An Overview Of The New Hampshire Divorce Process

Last updated on October 28, 2021

Divorce in New Hampshire is the process by which a marriage is dissolved. When the divorce is finalized orders are issued regarding the distribution of property, child or spousal support, and in cases with minor children, parenting. The case starts with the filing of a Petition and ends with the court issuing a Decree of Divorce. Although many cases are filed in the courts each year, most of the parties will ultimately reach an agreement prior to the final hearing. Where in the process that agreement is reached is the biggest factor in cost, time and emotional turmoil. Attempting to resolve the case from the beginning can save time, money and create a better result. The following is a general overview of the typical court process in a traditional divorce.

Filing the Petition – The case begins with the filing of a Petition for Divorce. A petition can be filed by one party, who then becomes the petitioner, or the parties can file a petition together called a Joint Petition.

First Appearance – Once the petition is filed and proper service is made, the court will schedule a hearing. If there are minor children, this hearing will be called a First Appearance. This hearing is mostly informational, but there are certain things that you must do before this hearing, including attendance of the Child Impact Program, a 4-hour informational seminar on how to help children deal with issues surrounding divorce. Parties can attend separately or together.

Status Hearing – If there are no minor children, the court will often schedule a Status Hearing or Status Conference. This is a short hearing where the Court will determine what the next action in the case should be. The Rule 1.25A requirements apply in these cases, too.

Mediation – In most cases the court will schedule the parties for mediation with a court-appointed mediator. This can happen at various points in the process but often occurs at the First Appearance or at the Status Hearing.

Rule 1.25A The court has a rule that requires parties to exchange a list of financial documents. These documents must be provided to the other party within 45 days of the service of the petition, or 10 days before a Temporary Hearing, whichever comes first. These documents do not get filed with the court, but failure to provide them to the other party can result in a contempt finding by the judge.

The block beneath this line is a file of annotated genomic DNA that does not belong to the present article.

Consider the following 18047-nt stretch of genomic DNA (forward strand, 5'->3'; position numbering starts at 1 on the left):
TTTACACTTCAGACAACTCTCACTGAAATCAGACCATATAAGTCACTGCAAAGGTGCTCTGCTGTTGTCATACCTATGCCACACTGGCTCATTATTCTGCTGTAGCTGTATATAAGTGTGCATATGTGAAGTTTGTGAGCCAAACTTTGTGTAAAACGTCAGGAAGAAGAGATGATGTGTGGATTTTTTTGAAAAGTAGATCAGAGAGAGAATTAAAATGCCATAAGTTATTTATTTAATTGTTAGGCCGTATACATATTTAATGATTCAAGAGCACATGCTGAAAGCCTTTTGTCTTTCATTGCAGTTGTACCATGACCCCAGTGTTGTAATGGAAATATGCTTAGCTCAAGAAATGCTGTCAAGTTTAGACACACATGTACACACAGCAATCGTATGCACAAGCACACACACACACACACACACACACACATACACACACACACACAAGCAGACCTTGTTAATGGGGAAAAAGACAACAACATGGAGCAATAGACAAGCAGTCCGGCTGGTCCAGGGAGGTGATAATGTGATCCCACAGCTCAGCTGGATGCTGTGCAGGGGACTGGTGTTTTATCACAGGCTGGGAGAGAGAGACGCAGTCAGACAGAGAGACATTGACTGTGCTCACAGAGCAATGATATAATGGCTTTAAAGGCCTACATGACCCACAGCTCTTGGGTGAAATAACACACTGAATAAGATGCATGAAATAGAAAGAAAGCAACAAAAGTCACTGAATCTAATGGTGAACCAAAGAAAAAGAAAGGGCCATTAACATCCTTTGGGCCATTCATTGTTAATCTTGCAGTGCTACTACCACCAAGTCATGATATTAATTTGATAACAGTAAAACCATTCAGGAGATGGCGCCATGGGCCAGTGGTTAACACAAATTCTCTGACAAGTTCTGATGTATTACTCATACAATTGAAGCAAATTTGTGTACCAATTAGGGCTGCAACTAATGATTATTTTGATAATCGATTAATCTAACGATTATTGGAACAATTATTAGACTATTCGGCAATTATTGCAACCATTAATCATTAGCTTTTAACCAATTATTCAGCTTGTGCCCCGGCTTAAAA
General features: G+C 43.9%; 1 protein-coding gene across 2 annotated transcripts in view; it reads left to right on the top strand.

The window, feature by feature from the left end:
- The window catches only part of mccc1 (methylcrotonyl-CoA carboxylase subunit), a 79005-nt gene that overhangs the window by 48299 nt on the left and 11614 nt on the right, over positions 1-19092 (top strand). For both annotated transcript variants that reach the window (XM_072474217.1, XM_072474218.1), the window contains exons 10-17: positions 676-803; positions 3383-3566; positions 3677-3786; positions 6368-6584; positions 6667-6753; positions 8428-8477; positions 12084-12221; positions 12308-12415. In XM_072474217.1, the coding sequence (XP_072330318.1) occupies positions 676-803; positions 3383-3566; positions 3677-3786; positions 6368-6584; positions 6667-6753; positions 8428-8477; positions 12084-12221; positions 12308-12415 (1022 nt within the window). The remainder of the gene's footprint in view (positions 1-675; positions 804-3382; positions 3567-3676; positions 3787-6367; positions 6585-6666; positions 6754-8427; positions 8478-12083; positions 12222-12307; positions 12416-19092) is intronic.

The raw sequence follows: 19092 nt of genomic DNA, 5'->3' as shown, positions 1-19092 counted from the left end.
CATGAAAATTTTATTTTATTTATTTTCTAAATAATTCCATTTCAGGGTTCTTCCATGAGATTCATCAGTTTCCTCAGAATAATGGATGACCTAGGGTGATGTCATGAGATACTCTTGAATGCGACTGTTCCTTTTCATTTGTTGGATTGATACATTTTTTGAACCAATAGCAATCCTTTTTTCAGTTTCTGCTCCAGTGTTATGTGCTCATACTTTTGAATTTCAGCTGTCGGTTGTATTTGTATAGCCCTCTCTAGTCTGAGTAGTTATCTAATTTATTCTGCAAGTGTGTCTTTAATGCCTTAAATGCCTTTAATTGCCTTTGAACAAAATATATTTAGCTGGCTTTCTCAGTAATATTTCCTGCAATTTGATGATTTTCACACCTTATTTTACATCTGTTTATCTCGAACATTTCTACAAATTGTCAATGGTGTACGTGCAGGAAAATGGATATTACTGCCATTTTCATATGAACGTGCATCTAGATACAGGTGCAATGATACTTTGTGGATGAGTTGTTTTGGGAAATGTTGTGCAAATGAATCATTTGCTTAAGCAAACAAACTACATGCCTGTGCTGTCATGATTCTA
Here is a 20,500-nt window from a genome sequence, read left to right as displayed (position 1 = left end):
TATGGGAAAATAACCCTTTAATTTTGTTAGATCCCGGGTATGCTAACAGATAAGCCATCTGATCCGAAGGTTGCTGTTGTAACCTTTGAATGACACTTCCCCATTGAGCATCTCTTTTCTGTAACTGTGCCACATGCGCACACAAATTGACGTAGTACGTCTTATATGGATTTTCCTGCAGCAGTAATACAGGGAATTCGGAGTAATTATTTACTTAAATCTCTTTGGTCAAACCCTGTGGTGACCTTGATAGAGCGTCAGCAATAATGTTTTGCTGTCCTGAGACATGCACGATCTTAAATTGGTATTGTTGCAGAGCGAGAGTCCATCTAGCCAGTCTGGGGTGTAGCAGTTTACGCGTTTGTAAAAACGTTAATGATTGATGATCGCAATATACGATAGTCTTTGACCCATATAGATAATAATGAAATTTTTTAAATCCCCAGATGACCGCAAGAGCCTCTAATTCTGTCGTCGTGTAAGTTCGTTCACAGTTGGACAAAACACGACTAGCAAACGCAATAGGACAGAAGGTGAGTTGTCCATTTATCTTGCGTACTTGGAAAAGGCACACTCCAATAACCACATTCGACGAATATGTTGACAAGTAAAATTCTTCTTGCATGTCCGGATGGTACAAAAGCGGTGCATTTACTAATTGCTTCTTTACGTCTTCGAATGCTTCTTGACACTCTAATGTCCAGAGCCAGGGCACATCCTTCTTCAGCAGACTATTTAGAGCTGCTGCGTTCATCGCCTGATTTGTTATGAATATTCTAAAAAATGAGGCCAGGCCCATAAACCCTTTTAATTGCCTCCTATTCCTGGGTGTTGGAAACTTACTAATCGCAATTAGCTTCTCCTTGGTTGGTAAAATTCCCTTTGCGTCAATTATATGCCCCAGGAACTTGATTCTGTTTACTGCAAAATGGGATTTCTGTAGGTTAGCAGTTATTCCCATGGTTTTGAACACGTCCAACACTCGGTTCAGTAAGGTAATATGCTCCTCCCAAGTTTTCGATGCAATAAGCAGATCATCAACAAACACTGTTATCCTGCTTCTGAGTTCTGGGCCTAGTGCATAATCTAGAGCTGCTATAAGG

Financial Affidavit – Prior to any hearing, the court will require the parties to complete a Financial Affidavit and file it with the court. This form lists each of the parties’ gross income and all of the parties’ assets and debts. This form is sworn to under oath as a statement which is complete, true, and accurate. These documents are a critical part of any divorce case and should be filled out completely and accurately. You will need to update this form before each hearing.

Temporary Hearing – The Temporary Hearing is where the court issues orders which will be in effect while the case is pending. At these hearings the court will often decide who will remain in the marital home, what support will be paid, who will provide insurance, who will pay the expenses while the case is pending, and what the parenting schedule will be.

Final Hearing – This is the hearing where the court issues final orders on property, support, and parenting. Final orders are made through three main documents known as the Final Decree, Uniform Support Order and Final Parenting Plan. Each of these documents address specific aspects of the divorce.

Additional Hearings – Throughout the process the court may schedule additional hearings to address issues specific to that case. The court may hold review hearings on parenting issues or may hold hearings to address discovery disputes. In some cases, the court may appoint a Guardian Ad Litem to make recommendations on parenting. The court may order parties to attend drug and alcohol or mental health counseling and may order them to submit to evaluations or drug testing. In complex financial cases the court may even appoint a commissioner to oversee financial disclosures. Each case is unique and requires different levels of court involvement and oversight. Ultimately, in a litigated case, the court has broad authority to issue those orders it deems necessary.

Process Choices -In a divorce, the question is not whether decisions on property, parenting and support will be made. In the end, the Court will issue orders on all of them. The most important questions are how do you want those decisions to be made and who do you want making them. This is where you have a choice. For some families, litigation is the best option; for others, mediation, the collaborative process, or settlement negotiations are a better alternative. Learning about your options and determining which approach is best for you and your family is a crucial step. Choosing the right process in which to make these essential decisions is as important as the decisions themselves. Call me to make an appointment to discuss what options are best for you.

Call our law office at 603-433-7040 or email us to discuss what options are best for you.